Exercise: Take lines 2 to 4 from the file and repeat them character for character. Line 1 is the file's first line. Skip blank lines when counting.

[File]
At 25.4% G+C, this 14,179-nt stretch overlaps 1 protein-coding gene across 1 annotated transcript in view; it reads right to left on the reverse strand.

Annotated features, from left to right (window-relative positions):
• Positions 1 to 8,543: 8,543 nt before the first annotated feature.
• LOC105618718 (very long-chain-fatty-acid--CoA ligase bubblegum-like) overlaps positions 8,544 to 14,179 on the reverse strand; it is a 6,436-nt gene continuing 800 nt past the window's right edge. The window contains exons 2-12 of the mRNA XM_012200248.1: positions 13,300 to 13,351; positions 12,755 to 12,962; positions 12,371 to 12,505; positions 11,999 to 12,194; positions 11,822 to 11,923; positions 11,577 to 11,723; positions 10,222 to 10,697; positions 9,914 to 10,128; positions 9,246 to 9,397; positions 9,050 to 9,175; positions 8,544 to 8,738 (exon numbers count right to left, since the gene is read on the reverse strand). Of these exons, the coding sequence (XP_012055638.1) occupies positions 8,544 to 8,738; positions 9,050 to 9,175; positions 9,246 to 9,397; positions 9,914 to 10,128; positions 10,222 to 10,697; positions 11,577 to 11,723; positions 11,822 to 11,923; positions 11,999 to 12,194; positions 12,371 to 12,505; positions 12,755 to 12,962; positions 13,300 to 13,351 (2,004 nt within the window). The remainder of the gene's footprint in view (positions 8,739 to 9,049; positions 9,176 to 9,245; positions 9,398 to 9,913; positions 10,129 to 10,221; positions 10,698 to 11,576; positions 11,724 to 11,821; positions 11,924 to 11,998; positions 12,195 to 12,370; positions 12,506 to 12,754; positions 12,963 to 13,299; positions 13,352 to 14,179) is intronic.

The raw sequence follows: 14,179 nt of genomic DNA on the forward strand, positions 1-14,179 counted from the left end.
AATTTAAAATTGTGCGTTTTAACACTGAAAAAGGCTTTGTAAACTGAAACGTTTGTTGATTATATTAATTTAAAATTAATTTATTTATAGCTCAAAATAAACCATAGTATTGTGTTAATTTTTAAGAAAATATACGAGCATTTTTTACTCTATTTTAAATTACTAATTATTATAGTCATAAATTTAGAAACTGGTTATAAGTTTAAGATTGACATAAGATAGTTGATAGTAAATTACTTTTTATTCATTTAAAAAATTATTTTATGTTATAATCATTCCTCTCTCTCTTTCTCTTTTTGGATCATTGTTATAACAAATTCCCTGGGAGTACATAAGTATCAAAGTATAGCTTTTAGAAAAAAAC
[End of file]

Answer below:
Annotated features, from left to right (window-relative positions):
• Positions 1 to 8,543: 8,543 nt before the first annotated feature.
• LOC105618718 (very long-chain-fatty-acid--CoA ligase bubblegum-like) overlaps positions 8,544 to 14,179 on the reverse strand; it is a 6,436-nt gene continuing 800 nt past the window's right edge. The window contains exons 2-12 of the mRNA XM_012200248.1: positions 13,300 to 13,351; positions 12,755 to 12,962; positions 12,371 to 12,505; positions 11,999 to 12,194; positions 11,822 to 11,923; positions 11,577 to 11,723; positions 10,222 to 10,697; positions 9,914 to 10,128; positions 9,246 to 9,397; positions 9,050 to 9,175; positions 8,544 to 8,738 (exon numbers count right to left, since the gene is read on the reverse strand). Of these exons, the coding sequence (XP_012055638.1) occupies positions 8,544 to 8,738; positions 9,050 to 9,175; positions 9,246 to 9,397; positions 9,914 to 10,128; positions 10,222 to 10,697; positions 11,577 to 11,723; positions 11,822 to 11,923; positions 11,999 to 12,194; positions 12,371 to 12,505; positions 12,755 to 12,962; positions 13,300 to 13,351 (2,004 nt within the window). The remainder of the gene's footprint in view (positions 8,739 to 9,049; positions 9,176 to 9,245; positions 9,398 to 9,913; positions 10,129 to 10,221; positions 10,698 to 11,576; positions 11,724 to 11,821; positions 11,924 to 11,998; positions 12,195 to 12,370; positions 12,506 to 12,754; positions 12,963 to 13,299; positions 13,352 to 14,179) is intronic.